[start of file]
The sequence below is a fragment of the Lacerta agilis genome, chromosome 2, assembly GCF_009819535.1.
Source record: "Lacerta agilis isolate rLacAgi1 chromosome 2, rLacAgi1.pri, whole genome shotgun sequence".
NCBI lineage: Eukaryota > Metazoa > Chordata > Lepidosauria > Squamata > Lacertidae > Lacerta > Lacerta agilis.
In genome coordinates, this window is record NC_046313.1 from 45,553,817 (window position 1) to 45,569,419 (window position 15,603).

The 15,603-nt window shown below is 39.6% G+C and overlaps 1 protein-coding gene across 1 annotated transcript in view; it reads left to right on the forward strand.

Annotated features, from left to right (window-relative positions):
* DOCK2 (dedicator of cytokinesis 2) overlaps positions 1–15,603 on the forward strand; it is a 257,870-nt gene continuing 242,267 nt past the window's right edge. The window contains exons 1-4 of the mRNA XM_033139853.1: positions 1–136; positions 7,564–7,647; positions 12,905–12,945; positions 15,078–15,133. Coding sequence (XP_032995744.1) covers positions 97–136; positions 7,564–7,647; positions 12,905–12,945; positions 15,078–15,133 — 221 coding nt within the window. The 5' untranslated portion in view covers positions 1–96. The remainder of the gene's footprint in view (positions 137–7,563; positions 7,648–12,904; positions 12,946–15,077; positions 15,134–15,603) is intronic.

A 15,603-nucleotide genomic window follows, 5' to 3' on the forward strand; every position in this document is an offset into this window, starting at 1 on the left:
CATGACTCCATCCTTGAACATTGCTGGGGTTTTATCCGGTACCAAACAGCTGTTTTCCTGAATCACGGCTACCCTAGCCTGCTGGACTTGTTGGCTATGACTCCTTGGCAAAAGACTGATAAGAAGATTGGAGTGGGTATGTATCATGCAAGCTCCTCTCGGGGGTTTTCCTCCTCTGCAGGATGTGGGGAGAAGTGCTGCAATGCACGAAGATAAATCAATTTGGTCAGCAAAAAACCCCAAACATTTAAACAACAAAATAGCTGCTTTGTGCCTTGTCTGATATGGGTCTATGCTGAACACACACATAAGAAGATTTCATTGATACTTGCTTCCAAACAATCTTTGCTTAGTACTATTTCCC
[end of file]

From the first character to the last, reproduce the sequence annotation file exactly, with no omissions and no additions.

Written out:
The sequence below is a fragment of the Lacerta agilis genome, chromosome 2, assembly GCF_009819535.1.
Source record: "Lacerta agilis isolate rLacAgi1 chromosome 2, rLacAgi1.pri, whole genome shotgun sequence".
NCBI lineage: Eukaryota > Metazoa > Chordata > Lepidosauria > Squamata > Lacertidae > Lacerta > Lacerta agilis.
In genome coordinates, this window is record NC_046313.1 from 45,553,817 (window position 1) to 45,569,419 (window position 15,603).

The 15,603-nt window shown below is 39.6% G+C and overlaps 1 protein-coding gene across 1 annotated transcript in view; it reads left to right on the forward strand.

Annotated features, from left to right (window-relative positions):
* DOCK2 (dedicator of cytokinesis 2) overlaps positions 1–15,603 on the forward strand; it is a 257,870-nt gene continuing 242,267 nt past the window's right edge. The window contains exons 1-4 of the mRNA XM_033139853.1: positions 1–136; positions 7,564–7,647; positions 12,905–12,945; positions 15,078–15,133. Coding sequence (XP_032995744.1) covers positions 97–136; positions 7,564–7,647; positions 12,905–12,945; positions 15,078–15,133 — 221 coding nt within the window. The 5' untranslated portion in view covers positions 1–96. The remainder of the gene's footprint in view (positions 137–7,563; positions 7,648–12,904; positions 12,946–15,077; positions 15,134–15,603) is intronic.

A 15,603-nucleotide genomic window follows, 5' to 3' on the forward strand; every position in this document is an offset into this window, starting at 1 on the left:
CATGACTCCATCCTTGAACATTGCTGGGGTTTTATCCGGTACCAAACAGCTGTTTTCCTGAATCACGGCTACCCTAGCCTGCTGGACTTGTTGGCTATGACTCCTTGGCAAAAGACTGATAAGAAGATTGGAGTGGGTATGTATCATGCAAGCTCCTCTCGGGGGTTTTCCTCCTCTGCAGGATGTGGGGAGAAGTGCTGCAATGCACGAAGATAAATCAATTTGGTCAGCAAAAAACCCCAAACATTTAAACAACAAAATAGCTGCTTTGTGCCTTGTCTGATATGGGTCTATGCTGAACACACACATAAGAAGATTTCATTGATACTTGCTTCCAAACAATCTTTGCTTAGTACTATTTCCC